Submitted by Adam Redmond, Speed Matrix Calgary
In cycling as in most sports every individual develops a unique style or way of doing things that is natural to the specific person. Even though it's natural to have variation between cyclists there are fundamentals which everyone can base their riding technique off of.
1. Smooth circular pedal stroke vs. "Pedal mashing."
A smooth circular pedal stroke is generally considered more efficient then one where a person concentrates force only to the down stroke. This spinning style of pedalling usually leads to a higher cadence which puts less strain on the joints and muscles.
Over the years there have been many opinions on ankling patterns while cycling. Current trends are to maintain a relatively flat foot throughout the pedal stroke. That's not to say that your ankle shouldn't move at all, but minimizing movement to about 15-30 degree range is a good general guideline.
3. Cornering technique
How you corner can depend if you are riding single file or embedding in the middle of a peleton. Within a peleton you will have to flow around the corner with the people around you, ie. if you start on the wide side of the corner you will have to hold that line through the entire corner so as not to take out other riders. In a single file line you can "sweep" through the corner going from outside to inside taking the most efficient line throughout. It's best to brake and gear down before the corner so you are going the appropriate speed and are able to accelerate out the backside and thus maintainas much speed as possible. Your eyes should be scanning the road ahead of you so you notice any obstacle in your path.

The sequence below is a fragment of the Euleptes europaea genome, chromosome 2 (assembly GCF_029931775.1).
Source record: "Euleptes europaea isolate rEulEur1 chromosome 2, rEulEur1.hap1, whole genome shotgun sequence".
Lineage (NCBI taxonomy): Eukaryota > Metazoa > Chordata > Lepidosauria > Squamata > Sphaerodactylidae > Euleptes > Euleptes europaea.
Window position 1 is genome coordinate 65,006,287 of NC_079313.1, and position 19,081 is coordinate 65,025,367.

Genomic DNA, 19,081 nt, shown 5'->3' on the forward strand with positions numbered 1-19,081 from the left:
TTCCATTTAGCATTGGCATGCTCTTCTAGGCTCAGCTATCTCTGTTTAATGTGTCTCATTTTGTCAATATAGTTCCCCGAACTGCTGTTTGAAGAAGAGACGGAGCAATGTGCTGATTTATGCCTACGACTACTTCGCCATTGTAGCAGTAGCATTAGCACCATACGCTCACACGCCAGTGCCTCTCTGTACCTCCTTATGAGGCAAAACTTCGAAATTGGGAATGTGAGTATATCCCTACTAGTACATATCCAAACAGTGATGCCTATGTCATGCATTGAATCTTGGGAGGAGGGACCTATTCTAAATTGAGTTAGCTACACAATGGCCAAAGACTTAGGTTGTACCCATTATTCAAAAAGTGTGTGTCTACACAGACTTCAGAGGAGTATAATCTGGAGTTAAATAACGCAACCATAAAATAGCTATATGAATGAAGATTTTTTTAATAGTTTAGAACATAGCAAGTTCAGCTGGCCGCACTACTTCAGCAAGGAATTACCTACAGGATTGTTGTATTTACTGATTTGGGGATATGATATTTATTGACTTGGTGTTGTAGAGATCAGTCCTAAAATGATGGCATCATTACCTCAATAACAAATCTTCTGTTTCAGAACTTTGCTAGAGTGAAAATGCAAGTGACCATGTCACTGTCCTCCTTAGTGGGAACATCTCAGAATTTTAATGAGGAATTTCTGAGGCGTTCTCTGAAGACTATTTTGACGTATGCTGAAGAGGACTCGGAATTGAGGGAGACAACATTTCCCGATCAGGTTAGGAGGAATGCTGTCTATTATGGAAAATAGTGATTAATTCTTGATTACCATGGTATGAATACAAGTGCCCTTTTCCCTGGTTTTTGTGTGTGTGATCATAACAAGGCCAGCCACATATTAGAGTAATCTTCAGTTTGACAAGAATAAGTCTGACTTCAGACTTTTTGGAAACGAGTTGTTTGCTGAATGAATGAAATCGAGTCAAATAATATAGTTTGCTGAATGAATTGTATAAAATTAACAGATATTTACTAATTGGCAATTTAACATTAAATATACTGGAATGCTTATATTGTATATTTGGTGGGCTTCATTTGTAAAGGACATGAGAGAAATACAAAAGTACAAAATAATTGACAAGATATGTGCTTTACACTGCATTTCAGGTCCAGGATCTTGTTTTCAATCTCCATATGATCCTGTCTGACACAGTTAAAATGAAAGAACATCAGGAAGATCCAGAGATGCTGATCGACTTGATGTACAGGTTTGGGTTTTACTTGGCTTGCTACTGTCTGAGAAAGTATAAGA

Smooth shifting depends a lot on anticipation ie. looking ahead and reading the road so you can plan your shifts appropriately so as to prevent errors and thus loss of efficiency. Pedal pressure can also have a huge impact on shift smoothness, especially while climbing. As you shift on a hill it helps to give a slight boost to increase momentum pre-shift then ease off pedal pressure while shifting to allow for a smoother shift.
5. Choose a line and follow it.
Whether you're in the middle of a peleton, in traffic, or on a bike path holding a line is an important part of cycling. It allows other cyclists and/or drivers to confidently judge where you're going as you're riding. While riding in a group this is even more important because like a school of fish, cyclists need to flow together to avoid crashing. That task is made easier as everyone holds their line and flows with the pack.